Sheriff: Suspect linked by DNA to missing teen
SAN JOSE (AP) — A man was in custody Tuesday on suspicion of murder and kidnapping after his DNA was found in the bag of a missing girl whose abduction was believed to be a random act of violence, authorities said.
In addition, the DNA of 15-year-old Sierra LaMar was found in the red Volkswagen Jetta of suspect Antolin Garcia-Torres, Santa Clara County Sheriff Laurie Smith said.
The victim and suspect did not know each other, she said.
"We believe this is the worst type of crime, a stranger abduction of a young girl," the sheriff said at a news conference attended by Sierra's family.
Investigators found Sierra's pink, Juicy Couture-brand handbag with clothing and a cell phone along the side of the road within two miles of her home shortly after her mother reported her missing in March.
Garcia-Torres, 21, was linked to the case after his DNA — taken during a previous assault arrest — was linked to clothing found in the bag, authorities said. He was not charged in the previous case.
Garcia-Torres was arrested Monday — more than two months after Sierra's disappearance prompted hundreds of volunteers to turn out for searches and authorities to conduct more than 12,000 hours of investigation.
Sierra was last seen leaving her home in Morgan Hill to go to school on March 16. Authorities believe she was kidnapped while walking to a school bus stop.
Garcia-Torres, also of Morgan Hill, had been under 24-hour surveillance since March 28. His vehicle was seized on April 7. The DNA evidence used to arrest him also links him to at least one assault in March 2009, Smith said.
The incident involved a Taser, and the victim managed to get away, Assistant Sheriff Pete Rode said, declining to provide more specifics.
Charges against Occupy Oakland protesters dropped
OAKLAND (AP) — Alameda County prosecutors have dropped robbery and hate crime charges against three Occupy Oakland protesters.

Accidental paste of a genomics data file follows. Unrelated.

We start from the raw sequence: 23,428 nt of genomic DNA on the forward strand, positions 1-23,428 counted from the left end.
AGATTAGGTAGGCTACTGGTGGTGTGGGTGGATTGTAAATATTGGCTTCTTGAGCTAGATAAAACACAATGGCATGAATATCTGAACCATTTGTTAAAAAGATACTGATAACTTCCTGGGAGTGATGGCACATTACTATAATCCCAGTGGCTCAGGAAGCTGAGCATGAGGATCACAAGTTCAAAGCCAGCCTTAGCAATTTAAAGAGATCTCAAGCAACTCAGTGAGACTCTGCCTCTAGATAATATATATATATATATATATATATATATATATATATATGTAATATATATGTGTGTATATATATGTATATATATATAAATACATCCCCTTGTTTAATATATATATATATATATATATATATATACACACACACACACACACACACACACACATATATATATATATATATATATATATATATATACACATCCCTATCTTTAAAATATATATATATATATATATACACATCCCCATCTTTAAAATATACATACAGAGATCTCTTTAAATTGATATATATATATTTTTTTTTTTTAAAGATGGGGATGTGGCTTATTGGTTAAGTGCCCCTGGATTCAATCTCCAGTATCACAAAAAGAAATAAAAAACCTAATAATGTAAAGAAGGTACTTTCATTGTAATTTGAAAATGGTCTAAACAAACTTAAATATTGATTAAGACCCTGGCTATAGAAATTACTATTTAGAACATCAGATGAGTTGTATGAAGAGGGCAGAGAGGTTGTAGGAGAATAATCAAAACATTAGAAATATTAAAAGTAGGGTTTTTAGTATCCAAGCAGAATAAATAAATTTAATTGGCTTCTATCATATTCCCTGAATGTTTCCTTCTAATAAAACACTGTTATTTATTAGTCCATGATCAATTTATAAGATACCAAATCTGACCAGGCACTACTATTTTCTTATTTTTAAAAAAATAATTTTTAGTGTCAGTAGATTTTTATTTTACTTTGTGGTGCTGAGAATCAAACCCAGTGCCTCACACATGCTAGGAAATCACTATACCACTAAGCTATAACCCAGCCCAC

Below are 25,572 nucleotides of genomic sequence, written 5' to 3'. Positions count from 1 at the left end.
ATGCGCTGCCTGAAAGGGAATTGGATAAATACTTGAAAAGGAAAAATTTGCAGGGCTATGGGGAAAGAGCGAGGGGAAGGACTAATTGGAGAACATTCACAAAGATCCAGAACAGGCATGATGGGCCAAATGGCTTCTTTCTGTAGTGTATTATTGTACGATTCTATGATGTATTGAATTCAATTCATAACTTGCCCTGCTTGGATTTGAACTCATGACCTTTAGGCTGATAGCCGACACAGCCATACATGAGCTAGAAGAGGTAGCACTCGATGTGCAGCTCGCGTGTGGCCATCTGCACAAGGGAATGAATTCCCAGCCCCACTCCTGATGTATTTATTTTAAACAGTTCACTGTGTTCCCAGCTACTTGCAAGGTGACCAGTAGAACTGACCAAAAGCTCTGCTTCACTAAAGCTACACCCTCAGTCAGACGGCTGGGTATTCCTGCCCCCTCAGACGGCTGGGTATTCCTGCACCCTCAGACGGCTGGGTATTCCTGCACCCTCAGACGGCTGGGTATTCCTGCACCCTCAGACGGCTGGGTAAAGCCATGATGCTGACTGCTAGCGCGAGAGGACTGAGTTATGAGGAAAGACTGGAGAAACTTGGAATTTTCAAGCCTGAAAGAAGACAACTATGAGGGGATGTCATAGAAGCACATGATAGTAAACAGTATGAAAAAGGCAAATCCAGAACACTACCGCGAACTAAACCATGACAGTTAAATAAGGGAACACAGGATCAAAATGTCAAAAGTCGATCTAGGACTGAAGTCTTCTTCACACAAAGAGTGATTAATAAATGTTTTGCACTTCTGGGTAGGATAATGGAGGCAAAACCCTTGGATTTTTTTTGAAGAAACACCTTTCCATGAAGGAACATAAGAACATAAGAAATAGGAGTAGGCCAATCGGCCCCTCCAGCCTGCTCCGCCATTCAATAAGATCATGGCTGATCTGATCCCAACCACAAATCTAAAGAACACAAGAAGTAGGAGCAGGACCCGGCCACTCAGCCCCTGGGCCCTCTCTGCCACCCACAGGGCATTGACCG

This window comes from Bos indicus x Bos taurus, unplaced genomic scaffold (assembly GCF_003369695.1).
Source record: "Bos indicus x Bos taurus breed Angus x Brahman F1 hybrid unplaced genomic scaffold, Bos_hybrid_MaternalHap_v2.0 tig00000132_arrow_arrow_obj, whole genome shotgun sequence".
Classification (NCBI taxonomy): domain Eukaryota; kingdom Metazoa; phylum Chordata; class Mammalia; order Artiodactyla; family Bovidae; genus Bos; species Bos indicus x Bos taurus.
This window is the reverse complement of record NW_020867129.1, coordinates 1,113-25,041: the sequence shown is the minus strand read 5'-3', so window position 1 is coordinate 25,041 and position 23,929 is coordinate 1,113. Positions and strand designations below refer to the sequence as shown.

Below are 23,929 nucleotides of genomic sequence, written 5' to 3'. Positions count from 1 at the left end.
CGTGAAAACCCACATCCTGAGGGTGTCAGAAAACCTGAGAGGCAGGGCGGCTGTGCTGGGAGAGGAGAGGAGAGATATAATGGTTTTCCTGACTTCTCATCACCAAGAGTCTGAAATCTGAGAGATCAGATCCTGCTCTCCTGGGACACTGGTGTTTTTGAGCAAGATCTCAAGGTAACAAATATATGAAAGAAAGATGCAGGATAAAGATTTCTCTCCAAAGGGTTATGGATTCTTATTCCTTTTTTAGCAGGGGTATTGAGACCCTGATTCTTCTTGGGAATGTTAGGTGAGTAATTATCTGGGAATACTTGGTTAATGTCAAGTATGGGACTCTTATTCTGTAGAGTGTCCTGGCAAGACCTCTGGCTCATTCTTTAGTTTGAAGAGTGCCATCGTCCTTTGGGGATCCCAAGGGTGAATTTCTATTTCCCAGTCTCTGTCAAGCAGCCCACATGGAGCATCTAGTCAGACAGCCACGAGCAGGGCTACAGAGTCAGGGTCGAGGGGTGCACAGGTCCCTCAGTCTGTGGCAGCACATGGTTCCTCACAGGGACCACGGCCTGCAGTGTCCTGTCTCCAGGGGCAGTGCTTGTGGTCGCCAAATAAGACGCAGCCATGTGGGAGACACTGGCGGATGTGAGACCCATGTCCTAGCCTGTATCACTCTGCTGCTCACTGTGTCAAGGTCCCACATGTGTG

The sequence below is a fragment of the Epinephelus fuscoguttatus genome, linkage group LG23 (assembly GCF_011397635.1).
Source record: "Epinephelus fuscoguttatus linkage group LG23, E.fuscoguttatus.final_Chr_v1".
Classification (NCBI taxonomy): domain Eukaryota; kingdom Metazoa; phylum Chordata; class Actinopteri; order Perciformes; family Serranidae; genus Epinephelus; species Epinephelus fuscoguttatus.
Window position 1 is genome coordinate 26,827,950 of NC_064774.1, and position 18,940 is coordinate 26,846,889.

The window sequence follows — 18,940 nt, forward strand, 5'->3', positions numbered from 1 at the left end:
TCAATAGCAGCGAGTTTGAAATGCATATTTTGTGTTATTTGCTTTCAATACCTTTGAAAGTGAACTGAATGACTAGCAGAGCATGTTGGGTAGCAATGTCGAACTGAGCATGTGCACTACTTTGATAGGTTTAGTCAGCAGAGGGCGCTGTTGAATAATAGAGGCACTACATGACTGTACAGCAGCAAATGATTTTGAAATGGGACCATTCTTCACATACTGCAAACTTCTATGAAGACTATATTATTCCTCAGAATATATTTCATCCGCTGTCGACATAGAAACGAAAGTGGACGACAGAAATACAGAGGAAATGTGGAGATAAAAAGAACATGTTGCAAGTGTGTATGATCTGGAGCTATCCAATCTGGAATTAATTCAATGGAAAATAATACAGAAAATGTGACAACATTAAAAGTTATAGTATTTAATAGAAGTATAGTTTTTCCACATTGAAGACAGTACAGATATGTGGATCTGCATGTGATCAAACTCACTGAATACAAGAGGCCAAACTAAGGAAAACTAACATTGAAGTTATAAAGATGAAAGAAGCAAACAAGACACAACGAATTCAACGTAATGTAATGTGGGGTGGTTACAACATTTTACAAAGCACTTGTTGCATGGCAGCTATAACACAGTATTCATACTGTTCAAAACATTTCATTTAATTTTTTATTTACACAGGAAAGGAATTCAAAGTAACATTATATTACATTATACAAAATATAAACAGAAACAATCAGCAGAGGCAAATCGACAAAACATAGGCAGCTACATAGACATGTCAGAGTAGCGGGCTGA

Thirty-three-year-old Michael Davis, 23-year-old Nneka Crawford and 25-year-old Randolph Wilkins were facing trial on the charges before they were dropped on Monday.
The three were accused of involvement in a confrontation with 42-year-old Kelly Stowers at a Feb. 22 rally. Authorities say Crawford yelled derogatory remarks about Stowers's perceived sexual orientation and Davis robbed her.
The defense said Stowers used racial slurs and insulted and punched Davis.
Deputy District Attorney Teresa Drenick told the San Francisco Chronicle (http://bit.ly/JsAKh4) the dismissal was appropriate after Davis pleaded guilty to misdemeanor vandalism in a separate case. The plea deal calls for him to receive three years of probation and stay away from Oakland City Hall.
Appeals court rules for medical pot bans
SAN FRANCISCO (AP) — A court says two Southern California cities aren't discriminating against the disabled by banning medical marijuana dispensaries.
Bans by the cities of Irvine and Lake Forest were upheld Monday by the Ninth U.S. Circuit Court of Appeals.
The bans were challenged by disabled residents who had doctors' recommendations for pot to ease severe pain.
In a 2-1 ruling, the appellate panel said it sympathized with those users but federal law banning marijuana use doesn't exempt the disabled.